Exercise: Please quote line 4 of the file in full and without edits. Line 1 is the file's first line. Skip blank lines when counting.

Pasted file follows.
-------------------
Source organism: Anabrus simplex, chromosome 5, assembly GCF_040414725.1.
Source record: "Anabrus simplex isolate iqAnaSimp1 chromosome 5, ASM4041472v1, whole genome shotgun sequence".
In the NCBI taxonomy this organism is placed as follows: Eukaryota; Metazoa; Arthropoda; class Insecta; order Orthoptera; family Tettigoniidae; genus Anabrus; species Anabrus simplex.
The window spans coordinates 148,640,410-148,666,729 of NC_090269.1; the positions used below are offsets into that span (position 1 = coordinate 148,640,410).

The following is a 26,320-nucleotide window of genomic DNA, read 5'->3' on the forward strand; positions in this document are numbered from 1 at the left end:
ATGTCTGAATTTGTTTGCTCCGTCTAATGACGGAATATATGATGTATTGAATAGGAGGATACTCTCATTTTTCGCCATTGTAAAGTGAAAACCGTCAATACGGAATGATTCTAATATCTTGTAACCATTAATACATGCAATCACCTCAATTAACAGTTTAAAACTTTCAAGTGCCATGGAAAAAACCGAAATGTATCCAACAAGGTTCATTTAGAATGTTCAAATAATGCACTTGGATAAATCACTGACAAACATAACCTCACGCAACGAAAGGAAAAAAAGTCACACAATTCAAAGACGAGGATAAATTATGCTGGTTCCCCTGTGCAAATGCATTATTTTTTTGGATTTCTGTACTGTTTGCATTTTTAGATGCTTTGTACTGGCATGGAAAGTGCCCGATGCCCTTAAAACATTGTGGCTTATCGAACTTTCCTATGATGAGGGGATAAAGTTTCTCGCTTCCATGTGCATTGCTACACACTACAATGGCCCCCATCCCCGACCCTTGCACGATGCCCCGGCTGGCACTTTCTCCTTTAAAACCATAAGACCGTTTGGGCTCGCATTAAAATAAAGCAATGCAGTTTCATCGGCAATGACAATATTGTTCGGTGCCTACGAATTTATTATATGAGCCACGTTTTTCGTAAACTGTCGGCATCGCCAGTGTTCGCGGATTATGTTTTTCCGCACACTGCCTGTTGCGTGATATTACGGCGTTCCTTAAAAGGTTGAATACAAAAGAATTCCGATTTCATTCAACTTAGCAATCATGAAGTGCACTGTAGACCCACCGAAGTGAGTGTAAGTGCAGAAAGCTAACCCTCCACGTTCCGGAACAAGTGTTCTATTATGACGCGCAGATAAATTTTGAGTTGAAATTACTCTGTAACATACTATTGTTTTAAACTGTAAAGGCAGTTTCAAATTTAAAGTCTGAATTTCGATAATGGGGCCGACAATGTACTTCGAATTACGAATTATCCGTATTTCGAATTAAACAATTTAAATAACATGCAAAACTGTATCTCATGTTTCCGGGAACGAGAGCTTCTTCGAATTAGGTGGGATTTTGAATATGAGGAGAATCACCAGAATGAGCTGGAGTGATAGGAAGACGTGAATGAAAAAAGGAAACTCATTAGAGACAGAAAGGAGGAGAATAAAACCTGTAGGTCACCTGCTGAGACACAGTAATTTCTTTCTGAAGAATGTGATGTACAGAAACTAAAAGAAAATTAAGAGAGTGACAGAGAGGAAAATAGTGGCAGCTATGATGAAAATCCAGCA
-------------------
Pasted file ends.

The window spans coordinates 148,640,410-148,666,729 of NC_090269.1; the positions used below are offsets into that span (position 1 = coordinate 148,640,410).